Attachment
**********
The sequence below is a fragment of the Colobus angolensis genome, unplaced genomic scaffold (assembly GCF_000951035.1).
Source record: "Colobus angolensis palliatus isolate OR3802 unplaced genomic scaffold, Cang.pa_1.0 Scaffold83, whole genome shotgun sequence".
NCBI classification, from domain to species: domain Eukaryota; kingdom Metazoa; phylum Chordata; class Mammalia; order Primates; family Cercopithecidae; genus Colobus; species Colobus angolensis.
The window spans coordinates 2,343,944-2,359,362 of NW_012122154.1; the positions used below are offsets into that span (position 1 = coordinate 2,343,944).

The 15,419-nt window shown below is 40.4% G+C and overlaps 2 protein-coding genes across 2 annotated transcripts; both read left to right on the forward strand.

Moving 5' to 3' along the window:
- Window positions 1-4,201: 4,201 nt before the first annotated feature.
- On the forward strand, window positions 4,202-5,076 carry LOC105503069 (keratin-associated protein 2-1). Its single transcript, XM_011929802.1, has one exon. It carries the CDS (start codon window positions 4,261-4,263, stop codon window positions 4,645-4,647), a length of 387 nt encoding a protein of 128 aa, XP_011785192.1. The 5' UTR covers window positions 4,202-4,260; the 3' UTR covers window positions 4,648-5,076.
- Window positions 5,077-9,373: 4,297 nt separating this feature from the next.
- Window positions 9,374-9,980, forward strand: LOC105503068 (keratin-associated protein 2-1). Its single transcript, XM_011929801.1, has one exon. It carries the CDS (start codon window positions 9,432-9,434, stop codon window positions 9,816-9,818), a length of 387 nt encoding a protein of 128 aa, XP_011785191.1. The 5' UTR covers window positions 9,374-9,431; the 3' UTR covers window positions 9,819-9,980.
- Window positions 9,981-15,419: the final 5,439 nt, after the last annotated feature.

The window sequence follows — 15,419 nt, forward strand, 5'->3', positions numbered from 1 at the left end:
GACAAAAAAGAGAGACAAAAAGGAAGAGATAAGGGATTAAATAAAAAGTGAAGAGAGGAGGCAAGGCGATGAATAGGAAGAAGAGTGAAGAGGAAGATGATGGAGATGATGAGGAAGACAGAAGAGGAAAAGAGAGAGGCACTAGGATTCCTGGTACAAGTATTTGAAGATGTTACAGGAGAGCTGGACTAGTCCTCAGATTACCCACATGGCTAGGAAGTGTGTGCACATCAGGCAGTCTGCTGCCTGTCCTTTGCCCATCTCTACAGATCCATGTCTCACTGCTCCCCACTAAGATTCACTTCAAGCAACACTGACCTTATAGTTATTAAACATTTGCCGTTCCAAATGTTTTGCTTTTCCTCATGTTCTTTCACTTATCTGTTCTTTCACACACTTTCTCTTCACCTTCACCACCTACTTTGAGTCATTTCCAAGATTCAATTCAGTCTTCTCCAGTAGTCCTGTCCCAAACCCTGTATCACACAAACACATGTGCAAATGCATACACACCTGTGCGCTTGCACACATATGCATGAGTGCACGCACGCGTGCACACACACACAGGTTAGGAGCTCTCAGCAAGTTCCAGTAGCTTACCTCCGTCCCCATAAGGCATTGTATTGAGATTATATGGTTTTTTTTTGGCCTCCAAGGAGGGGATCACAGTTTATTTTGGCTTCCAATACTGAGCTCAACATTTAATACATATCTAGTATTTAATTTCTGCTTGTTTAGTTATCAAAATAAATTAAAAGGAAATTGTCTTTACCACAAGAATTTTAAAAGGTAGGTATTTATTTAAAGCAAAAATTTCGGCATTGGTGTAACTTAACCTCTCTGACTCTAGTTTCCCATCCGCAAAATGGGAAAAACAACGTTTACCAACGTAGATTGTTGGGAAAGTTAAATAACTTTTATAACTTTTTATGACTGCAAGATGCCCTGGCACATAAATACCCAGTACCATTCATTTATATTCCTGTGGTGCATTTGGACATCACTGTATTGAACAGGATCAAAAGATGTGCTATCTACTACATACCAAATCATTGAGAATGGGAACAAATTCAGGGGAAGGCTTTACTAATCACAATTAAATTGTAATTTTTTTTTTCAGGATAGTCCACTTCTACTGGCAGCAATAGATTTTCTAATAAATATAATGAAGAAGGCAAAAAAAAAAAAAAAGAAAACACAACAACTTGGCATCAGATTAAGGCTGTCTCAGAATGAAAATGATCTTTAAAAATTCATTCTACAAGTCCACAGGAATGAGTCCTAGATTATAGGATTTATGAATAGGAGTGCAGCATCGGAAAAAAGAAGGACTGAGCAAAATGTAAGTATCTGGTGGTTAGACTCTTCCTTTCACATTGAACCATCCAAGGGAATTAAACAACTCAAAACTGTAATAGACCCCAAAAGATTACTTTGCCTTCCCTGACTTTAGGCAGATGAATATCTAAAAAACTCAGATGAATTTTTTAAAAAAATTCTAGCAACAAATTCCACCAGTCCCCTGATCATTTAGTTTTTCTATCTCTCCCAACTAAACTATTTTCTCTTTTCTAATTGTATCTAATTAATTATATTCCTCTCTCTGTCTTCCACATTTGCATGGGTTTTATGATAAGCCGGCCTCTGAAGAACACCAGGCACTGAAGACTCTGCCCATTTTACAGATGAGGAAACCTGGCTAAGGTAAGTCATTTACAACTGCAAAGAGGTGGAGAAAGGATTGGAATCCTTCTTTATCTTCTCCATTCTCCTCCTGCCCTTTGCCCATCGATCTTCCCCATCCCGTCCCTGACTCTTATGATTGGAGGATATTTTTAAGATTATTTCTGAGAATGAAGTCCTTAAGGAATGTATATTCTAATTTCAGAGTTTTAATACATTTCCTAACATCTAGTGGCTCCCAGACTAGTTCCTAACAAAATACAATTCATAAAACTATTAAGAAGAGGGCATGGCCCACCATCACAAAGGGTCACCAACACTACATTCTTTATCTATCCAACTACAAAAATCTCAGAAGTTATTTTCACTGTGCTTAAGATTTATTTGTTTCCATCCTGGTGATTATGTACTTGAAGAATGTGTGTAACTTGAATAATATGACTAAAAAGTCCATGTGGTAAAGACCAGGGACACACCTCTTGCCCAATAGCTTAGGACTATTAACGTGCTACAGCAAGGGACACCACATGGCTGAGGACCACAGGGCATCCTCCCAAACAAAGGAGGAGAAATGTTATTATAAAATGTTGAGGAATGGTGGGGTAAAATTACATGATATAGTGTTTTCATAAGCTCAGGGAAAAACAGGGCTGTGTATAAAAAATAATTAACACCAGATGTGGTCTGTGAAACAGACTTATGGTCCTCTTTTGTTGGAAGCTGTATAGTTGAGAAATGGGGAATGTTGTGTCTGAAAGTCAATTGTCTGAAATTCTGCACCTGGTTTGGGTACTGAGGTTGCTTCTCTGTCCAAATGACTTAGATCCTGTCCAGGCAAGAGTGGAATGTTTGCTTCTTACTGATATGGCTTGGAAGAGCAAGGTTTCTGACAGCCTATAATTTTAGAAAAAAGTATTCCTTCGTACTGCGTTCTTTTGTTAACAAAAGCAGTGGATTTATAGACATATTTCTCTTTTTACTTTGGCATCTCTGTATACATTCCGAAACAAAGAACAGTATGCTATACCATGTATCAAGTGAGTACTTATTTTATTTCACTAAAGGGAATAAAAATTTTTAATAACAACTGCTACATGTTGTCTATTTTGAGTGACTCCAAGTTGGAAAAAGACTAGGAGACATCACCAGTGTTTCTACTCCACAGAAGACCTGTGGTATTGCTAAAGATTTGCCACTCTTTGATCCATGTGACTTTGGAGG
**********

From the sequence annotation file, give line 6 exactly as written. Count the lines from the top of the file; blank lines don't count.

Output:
Moving 5' to 3' along the window: